Think solar power is boring? No way! Not only has it been around for a lot longer than you’d imagine, it could also be a key to exploring the universe. Read on for some strange and interesting facts about solar.
The idea of harnessing the sun’s energy has been around for a very, very long time. As far back as 700 B.C., people used glass lenses to magnify sunlight and start fires. In the 3rd century B.C., Greeks and Romans used mirrors to light religious torches. And according to legend, in around 212 B.C. Archimedes reflected sunlight off of bronze shields to set fire to the wooden ships of invading Romans.
The Earth’s sun is special. While astronomers were once dismissive of the sun, considering it a small and insignificant star, consensus amongst scientists has now changed. The sun is now classified in the top 5% of Milky Way stars based on its brightness and size. This brightness is part of why solar power is such an efficient alternative energy solution.
Satellites have used solar energy since 1958. In that year, the Vanguard I satellite was equipped with a small array that was used to power radios. The Vanguard II, Sputnik-3, and Explorer III, which were launched later that year, all had photovoltaic-powered systems. Though solar power has ebbed and flowed in public use throughout the years, it has remained a reliable and acceptable energy source in space exploration to this day.
Solar printing may help us explore the universe. A recently-developed solar 3-D printer (or sintering machine) has, in limited experiments, been able to print glass bowls from sand. While still in its early stages, this technology has the potential to allow NASA explorers to print equipment and buildings on-site, rather than constructing them on Earth. If successful, this could be hugely beneficial to the study of the sun, moon, Mars, and asteroids.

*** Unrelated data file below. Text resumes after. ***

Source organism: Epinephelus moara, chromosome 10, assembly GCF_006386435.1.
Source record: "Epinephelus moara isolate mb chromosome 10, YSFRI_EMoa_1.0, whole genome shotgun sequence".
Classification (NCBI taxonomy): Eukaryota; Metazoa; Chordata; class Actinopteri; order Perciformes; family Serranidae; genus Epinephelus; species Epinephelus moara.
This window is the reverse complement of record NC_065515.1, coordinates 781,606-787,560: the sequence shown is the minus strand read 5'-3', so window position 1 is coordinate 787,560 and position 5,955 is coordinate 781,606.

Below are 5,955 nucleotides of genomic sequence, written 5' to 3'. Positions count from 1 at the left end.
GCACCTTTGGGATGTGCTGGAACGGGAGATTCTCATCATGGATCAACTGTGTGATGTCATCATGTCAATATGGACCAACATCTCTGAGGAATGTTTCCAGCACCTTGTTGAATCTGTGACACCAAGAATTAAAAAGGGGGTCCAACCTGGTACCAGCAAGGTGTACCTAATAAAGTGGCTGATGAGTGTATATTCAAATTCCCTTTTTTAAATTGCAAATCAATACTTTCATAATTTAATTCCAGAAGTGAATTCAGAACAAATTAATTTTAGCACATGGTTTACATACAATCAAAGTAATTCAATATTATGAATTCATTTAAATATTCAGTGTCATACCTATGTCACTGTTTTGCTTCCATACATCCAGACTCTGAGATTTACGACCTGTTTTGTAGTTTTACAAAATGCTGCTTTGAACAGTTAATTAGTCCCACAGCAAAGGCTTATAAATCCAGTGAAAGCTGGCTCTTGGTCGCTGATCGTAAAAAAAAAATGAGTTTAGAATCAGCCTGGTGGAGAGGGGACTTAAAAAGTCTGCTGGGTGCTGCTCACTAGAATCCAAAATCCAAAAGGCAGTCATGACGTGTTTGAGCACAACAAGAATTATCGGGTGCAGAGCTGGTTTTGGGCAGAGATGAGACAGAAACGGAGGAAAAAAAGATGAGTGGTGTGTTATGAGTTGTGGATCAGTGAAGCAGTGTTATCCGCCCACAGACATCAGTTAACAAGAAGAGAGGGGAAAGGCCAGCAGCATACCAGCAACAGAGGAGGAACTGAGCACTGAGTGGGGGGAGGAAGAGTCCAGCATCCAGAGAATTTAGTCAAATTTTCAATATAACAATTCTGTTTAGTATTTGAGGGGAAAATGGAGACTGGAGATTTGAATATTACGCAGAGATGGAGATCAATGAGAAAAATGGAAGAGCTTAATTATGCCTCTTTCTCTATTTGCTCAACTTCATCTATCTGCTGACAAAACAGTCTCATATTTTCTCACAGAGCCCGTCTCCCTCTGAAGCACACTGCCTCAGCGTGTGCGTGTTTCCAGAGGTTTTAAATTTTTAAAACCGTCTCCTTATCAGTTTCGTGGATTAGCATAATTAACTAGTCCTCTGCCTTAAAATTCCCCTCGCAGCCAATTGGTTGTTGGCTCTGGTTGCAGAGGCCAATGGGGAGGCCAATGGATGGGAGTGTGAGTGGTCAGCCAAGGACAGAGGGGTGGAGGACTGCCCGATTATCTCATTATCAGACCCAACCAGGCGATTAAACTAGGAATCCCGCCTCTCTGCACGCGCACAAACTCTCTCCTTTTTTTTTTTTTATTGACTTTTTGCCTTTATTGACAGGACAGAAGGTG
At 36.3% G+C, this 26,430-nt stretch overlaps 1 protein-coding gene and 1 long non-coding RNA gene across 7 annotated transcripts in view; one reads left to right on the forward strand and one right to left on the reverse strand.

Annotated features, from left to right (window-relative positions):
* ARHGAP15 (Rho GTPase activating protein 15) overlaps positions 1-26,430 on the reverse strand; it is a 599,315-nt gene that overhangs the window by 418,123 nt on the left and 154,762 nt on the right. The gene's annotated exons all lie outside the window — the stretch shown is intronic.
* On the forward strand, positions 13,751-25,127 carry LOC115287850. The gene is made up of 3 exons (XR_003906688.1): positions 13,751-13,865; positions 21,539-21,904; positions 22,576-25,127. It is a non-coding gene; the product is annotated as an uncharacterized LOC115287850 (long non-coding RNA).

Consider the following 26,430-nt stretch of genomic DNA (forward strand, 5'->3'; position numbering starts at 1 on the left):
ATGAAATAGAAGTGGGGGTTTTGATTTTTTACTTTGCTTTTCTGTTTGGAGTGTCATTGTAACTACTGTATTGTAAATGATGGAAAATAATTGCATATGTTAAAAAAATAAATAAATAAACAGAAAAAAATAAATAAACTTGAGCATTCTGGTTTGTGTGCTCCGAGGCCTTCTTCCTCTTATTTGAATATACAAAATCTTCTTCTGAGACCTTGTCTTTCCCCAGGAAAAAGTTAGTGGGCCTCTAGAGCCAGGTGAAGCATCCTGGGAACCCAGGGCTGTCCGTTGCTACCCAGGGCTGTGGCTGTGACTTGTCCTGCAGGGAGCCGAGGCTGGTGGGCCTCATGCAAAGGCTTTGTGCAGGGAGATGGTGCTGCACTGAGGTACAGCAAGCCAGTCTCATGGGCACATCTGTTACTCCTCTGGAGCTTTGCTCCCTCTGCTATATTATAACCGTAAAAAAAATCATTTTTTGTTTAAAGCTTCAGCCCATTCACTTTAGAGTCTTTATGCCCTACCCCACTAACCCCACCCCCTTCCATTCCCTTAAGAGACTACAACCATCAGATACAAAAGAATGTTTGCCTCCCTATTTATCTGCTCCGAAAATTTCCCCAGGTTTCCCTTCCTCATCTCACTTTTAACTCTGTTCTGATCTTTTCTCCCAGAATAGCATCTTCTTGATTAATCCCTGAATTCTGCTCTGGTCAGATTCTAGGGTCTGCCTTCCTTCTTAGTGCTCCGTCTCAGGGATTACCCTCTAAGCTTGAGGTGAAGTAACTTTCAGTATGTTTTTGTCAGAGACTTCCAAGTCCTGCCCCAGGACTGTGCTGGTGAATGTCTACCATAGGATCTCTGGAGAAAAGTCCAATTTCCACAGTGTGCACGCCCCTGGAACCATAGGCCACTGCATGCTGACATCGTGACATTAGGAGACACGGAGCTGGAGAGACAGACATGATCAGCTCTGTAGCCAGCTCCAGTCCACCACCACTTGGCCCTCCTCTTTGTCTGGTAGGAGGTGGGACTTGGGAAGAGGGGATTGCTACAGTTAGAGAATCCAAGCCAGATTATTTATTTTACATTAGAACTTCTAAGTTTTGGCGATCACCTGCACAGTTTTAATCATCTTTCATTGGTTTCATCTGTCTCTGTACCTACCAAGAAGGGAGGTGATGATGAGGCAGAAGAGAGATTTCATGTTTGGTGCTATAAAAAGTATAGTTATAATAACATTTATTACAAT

Albert Einstein was awarded the 1921 Nobel Prize in physics for a discovery related to the photoelectric effect. Photovoltaic (PV) cells are devices that use the photoelectric effect to convert direct current electricity from sunlight, and PV panels are one of the primary means of generating solar energy today.
Putting money into a solar system is better than investing in the stock market. After your solar power system is paid off, any electricity you gain from it is free—and in many states, you can receive payments for any excess energy you feed back into the grid. The cost of solar installations is also dropping, meaning that paying it off is becoming more and more manageable. In addition, there are probably a number of state and federal tax credits and incentives you can take advantage of to help cover the costs of switching to solar power. All in all, this adds up to a lot of savings over time.
On average, taxpayers in the United States pay nearly 100 times as much for fossil fuel subsidies as for solar energy. This means that fossil fuel consumption and dependence are actually far more expensive than most people think.
Just one hour of solar energy can provide more energy than Earth’s population will use in one year. This indicates that the sun could be capable of replacing all other forms of energy production, in a potentially limitless capacity.